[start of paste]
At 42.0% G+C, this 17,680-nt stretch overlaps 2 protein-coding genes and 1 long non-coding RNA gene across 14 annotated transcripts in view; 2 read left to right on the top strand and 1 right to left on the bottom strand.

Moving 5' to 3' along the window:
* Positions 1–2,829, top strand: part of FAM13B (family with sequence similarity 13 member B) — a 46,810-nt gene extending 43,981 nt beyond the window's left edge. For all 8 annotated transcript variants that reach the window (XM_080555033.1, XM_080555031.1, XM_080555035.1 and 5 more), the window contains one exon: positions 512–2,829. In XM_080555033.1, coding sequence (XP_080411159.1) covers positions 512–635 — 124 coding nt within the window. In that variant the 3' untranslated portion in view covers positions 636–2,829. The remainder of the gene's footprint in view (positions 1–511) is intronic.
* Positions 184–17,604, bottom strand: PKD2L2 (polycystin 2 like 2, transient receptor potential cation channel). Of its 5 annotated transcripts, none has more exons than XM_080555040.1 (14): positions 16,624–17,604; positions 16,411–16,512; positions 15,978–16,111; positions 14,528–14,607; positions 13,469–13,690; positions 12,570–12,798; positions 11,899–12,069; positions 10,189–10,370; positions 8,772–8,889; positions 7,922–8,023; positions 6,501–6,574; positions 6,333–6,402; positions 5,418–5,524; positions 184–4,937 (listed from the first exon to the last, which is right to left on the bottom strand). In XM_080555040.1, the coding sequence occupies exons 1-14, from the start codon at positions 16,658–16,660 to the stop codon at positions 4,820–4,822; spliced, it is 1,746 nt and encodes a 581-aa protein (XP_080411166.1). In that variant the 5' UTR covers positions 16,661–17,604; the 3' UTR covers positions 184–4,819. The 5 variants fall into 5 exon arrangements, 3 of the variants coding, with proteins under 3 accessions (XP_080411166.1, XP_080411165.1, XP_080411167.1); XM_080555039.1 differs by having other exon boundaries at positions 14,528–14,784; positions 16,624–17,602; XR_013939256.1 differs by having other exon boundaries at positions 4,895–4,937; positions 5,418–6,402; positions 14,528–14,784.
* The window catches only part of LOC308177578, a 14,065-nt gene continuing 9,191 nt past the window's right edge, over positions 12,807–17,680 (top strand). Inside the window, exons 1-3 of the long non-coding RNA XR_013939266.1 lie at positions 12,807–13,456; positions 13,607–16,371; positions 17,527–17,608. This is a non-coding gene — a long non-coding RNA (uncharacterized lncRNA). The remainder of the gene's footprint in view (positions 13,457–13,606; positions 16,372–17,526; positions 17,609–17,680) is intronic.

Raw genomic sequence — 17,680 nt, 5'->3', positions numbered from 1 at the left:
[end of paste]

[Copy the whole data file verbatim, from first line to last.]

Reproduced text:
At 42.0% G+C, this 17,680-nt stretch overlaps 2 protein-coding genes and 1 long non-coding RNA gene across 14 annotated transcripts in view; 2 read left to right on the top strand and 1 right to left on the bottom strand.

Moving 5' to 3' along the window:
* Positions 1–2,829, top strand: part of FAM13B (family with sequence similarity 13 member B) — a 46,810-nt gene extending 43,981 nt beyond the window's left edge. For all 8 annotated transcript variants that reach the window (XM_080555033.1, XM_080555031.1, XM_080555035.1 and 5 more), the window contains one exon: positions 512–2,829. In XM_080555033.1, coding sequence (XP_080411159.1) covers positions 512–635 — 124 coding nt within the window. In that variant the 3' untranslated portion in view covers positions 636–2,829. The remainder of the gene's footprint in view (positions 1–511) is intronic.
* Positions 184–17,604, bottom strand: PKD2L2 (polycystin 2 like 2, transient receptor potential cation channel). Of its 5 annotated transcripts, none has more exons than XM_080555040.1 (14): positions 16,624–17,604; positions 16,411–16,512; positions 15,978–16,111; positions 14,528–14,607; positions 13,469–13,690; positions 12,570–12,798; positions 11,899–12,069; positions 10,189–10,370; positions 8,772–8,889; positions 7,922–8,023; positions 6,501–6,574; positions 6,333–6,402; positions 5,418–5,524; positions 184–4,937 (listed from the first exon to the last, which is right to left on the bottom strand). In XM_080555040.1, the coding sequence occupies exons 1-14, from the start codon at positions 16,658–16,660 to the stop codon at positions 4,820–4,822; spliced, it is 1,746 nt and encodes a 581-aa protein (XP_080411166.1). In that variant the 5' UTR covers positions 16,661–17,604; the 3' UTR covers positions 184–4,819. The 5 variants fall into 5 exon arrangements, 3 of the variants coding, with proteins under 3 accessions (XP_080411166.1, XP_080411165.1, XP_080411167.1); XM_080555039.1 differs by having other exon boundaries at positions 14,528–14,784; positions 16,624–17,602; XR_013939256.1 differs by having other exon boundaries at positions 4,895–4,937; positions 5,418–6,402; positions 14,528–14,784.
* The window catches only part of LOC308177578, a 14,065-nt gene continuing 9,191 nt past the window's right edge, over positions 12,807–17,680 (top strand). Inside the window, exons 1-3 of the long non-coding RNA XR_013939266.1 lie at positions 12,807–13,456; positions 13,607–16,371; positions 17,527–17,608. This is a non-coding gene — a long non-coding RNA (uncharacterized lncRNA). The remainder of the gene's footprint in view (positions 13,457–13,606; positions 16,372–17,526; positions 17,609–17,680) is intronic.

Raw genomic sequence — 17,680 nt, 5'->3', positions numbered from 1 at the left: